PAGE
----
Affiliations: Division of Neonatology, Children's Hospital of Philadelphia, Philadelphia, PA, USA
Note:  Corresponding author: Dr. Elizabeth E. Foglia, Division of Neonatology, Children's Hospital of Philadelphia, 34th Civic Center Blvd, 2NW Neonatology Offices, Philadelphia, PA 19104, USA. Tel.: +1 267 441 7144; E-mail: [email protected]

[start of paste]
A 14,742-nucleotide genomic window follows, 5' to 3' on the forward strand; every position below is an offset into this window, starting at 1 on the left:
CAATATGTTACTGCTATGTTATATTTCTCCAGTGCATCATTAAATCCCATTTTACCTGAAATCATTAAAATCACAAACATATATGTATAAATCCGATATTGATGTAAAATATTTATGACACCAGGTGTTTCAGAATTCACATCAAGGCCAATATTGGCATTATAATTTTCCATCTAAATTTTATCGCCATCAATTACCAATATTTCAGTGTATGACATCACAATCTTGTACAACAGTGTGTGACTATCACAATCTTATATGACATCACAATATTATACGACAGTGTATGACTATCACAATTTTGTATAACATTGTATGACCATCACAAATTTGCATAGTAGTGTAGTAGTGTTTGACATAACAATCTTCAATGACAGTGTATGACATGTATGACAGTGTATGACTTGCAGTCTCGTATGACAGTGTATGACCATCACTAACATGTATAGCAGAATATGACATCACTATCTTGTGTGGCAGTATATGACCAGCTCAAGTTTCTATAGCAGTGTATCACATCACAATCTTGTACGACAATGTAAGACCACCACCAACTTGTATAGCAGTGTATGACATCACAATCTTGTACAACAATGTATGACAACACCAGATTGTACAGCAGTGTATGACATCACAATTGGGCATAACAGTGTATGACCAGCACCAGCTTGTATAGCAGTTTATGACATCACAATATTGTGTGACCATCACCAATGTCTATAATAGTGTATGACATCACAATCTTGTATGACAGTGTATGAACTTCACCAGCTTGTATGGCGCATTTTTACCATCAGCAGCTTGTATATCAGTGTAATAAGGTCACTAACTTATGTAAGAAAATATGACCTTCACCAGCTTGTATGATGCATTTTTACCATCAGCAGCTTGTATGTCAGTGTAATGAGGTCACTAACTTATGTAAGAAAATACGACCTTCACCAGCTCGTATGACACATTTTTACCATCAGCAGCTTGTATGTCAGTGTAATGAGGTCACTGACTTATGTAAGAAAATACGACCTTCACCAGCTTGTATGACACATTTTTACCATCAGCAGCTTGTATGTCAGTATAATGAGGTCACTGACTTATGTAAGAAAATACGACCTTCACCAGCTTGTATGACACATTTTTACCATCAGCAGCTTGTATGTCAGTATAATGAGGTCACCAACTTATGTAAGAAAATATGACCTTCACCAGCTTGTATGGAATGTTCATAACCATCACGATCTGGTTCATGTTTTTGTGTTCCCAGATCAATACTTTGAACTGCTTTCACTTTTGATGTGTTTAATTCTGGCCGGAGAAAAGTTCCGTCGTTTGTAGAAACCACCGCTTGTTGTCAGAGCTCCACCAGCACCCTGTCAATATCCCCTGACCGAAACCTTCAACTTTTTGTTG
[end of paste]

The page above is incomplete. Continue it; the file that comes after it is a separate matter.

Abstract: Objective: To identify clinical predictors associated with urinary tract infections (UTI) in patients in a referral neonatal intensive care unit (NICU). Study design: We performed a nested case control study of all NICU patients with urine cultures obtained as part of late-onset sepsis evaluations from January 1, 2007 through December 31, 2007 (N = 266). Clinical factors and laboratory results were compared between subjects with positive urine cultures (cases, N = 27) and randomly selected subjects with negative cultures (controls, N = 54). Results: Cases were significantly older than controls at the time of urine culture (75 days vs. 29 days, p = 0.003). Maximal peripheral white blood cell (WBC) count and C-reactive protein (CRP) did not differ between cases and controls. Only 24% of cases had a simultaneously positive blood culture. In multivariable analysis, only increased chronological age was statistically associated with a positive culture (OR 3.02, 95% CI 1.09, 8.39). Conclusion: Limited clinical factors exist to identify NICU patients at increased risk for UTI. Peripheral WBC count and CRP do not help discriminate between patients with and without UTI. Clinicians should evaluate chronologically older NICU patients for infection like other young infants, including a urine culture, to adequately identify potential sources of infection.